SOURCE: The Boston Consulting Group

The Boston Consulting Group

April 25, 2012 00:01 ET

New Study Shows Companies Can Reverse the Odds and Achieve Successful Reorganization

Six Critical Factors Can Make All the Difference in Reorganization Success, According to New Report From The Boston Consulting Group

BOSTON, MA--(Marketwire - Apr 25, 2012) - Rapid change requires companies to reorganize more frequently, more fundamentally, and faster than ever before. Yet the odds of failure are high.

The good news is that companies needn't resign themselves to the statistics. By incorporating six factors into their approach, they can reverse the odds and achieve reorganization success.

Organization of the Future -- Designed to Win: Flipping the Odds for Successful Reorganization, a new report by BCG, describes these six critical success factors in detail, offering practical strategies for incorporating them into a reorganization effort. The report is part of a broader study by BCG and 12 global partners on the role of organizational capabilities in business success. The study was based on a survey of approximately 1,600 executives from more than 35 countries.

The six critical success factors that BCG has distilled -- some tried and true, others perhaps less well known -- represent a mix of behavioral, design, and process capabilities. "Until now, their impact on reorganization success has not been well understood," said Andrew Toma, a partner in BCG's New York office and the research leader for the study. "We've now been able to demonstrate statistically the impact of these factors, including their aggregate impact."

Among the report's key findings:

  • When synchronizing organization design with the business's strategy was the top design criterion, companies had a 5:1 rate of reorganization success.

  • Companies that clarified roles and responsibilities using a clear, systematic process experienced a 6:1 success-to-failure rate.

  • Seventy-four percent of companies with highly capable leaders achieved reorganization success.

  • Layer-by-layer design was found to be more effective than top-down CEO-only reorganization design. Companies that followed this approach experienced four times the rate of reorganization success.

  • Discipline in execution was found to be the most critical factor in overall reorganization success. Seventy-nine percent of companies that executed with rigor achieved total overall success.

  • The odds of success when reorganizing under duress were only 50/50; during periods of strength, they jumped to 21:1.

In addition, the study revealed a multiplier effect: the more success factors that companies implemented, the greater their success rates. Eighty-eight percent of organizations with five or more success factors in place reported complete reorganization success. Furthermore, it's not just a matter of doing things right; performing the opposite of a success factor actually increases the odds of failure. Organizations that adhered to any five "antithesis" factors realized only a 7 percent rate of reorganization success.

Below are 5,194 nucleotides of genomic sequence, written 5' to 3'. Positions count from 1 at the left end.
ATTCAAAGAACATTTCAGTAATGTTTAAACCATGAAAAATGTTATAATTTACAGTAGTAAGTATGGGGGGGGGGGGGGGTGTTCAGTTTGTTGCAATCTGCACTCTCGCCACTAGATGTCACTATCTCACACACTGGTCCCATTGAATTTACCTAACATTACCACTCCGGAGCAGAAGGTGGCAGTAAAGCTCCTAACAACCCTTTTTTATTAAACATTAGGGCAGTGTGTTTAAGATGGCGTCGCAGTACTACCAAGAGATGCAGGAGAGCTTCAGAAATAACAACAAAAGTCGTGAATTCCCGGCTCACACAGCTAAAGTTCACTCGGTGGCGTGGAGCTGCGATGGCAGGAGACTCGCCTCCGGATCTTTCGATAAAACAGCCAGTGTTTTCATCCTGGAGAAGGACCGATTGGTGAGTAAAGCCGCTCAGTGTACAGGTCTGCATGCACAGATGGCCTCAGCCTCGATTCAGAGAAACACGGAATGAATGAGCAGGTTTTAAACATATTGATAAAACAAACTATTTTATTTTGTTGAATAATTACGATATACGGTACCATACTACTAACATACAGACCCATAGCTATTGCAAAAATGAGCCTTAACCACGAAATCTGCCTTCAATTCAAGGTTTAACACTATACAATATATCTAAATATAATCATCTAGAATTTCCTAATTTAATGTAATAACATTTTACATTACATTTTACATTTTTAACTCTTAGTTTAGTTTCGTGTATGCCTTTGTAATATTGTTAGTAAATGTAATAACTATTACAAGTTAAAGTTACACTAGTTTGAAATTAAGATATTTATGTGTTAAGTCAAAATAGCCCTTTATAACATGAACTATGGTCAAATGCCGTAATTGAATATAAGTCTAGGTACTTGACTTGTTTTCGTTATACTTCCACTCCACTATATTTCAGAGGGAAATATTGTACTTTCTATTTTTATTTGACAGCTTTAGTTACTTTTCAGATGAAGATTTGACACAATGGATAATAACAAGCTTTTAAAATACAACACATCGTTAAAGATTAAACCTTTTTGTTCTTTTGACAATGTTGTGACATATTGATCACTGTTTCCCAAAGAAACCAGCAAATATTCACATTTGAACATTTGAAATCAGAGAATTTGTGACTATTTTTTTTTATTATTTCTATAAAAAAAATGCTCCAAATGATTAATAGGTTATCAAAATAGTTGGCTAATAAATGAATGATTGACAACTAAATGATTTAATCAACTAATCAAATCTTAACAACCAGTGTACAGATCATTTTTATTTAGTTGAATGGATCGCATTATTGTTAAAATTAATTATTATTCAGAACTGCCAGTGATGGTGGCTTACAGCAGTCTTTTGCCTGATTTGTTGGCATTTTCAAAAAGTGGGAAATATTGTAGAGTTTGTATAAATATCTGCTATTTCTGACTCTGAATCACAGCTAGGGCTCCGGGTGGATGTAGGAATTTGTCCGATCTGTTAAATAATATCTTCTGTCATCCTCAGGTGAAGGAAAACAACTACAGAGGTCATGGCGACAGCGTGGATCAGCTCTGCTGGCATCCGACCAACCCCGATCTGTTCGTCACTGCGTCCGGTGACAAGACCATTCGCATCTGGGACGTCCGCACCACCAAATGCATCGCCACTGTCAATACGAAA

Finally, these findings have economic implications, as well: 68 percent of companies that adhered to any five factors achieved superior economic performance -- three times the proportion of those in the "antithesis" group.

As reorganization increasingly becomes part of the continuous process of transformation for companies, the stakes become increasingly greater. By putting these success factors in place, organizations can flip their odds of success to ensure they realize the broader goal of reorganization: driving competitive advantage.

A copy of the report can be downloaded at

For more information or to arrange an interview with one of the authors, please contact Eric Gregoire at +1 617 850 3783 or

Partner Organizations

BCG worked with 12 partner organizations worldwide who distributed the online survey to many of their members in more than 35 countries. The partner organizations are:

The Conference Board
Asia Academy of Management
American Management Association
Confederation of Indian Industry
Chartered Management Institute
German Society for Organizational Topics
The Brazilian Institute of Corporate Governance
Austrian Society for Organization and Management
Swiss Association for Organization and Management
The Institute of Organization in Business
Russian Managers Association
Japan Management Association

About The Boston Consulting Group

The Boston Consulting Group (BCG) is a global management consulting firm and the world's leading advisor on business strategy. We partner with clients from the private, public, and not-for-profit sectors in all regions to identify their highest-value opportunities, address their most critical challenges, and transform their enterprises. Our customized approach combines deep insight into the dynamics of companies and markets with close collaboration at all levels of the client organization. This ensures that our clients achieve sustainable competitive advantage, build more capable organizations, and secure lasting results. Founded in 1963, BCG is a private company with 75 offices in 42 countries. For more information, please visit

About is a new website -- available on PC, mobile phone, and iPad -- that features the latest thinking from BCG experts as well as from CEOs, academics, and other leaders. It covers issues at the top of senior management's agenda. It also provides unprecedented access to BCG's extensive archive of thought leadership stretching back almost 50 years to the days of Bruce Henderson, the firm's founder and one of the architects of modern management consulting. All of our content -- including videos, podcasts, commentaries, and reports -- can be accessed via PC, mobile, iPad, Facebook, Twitter, and LinkedIn.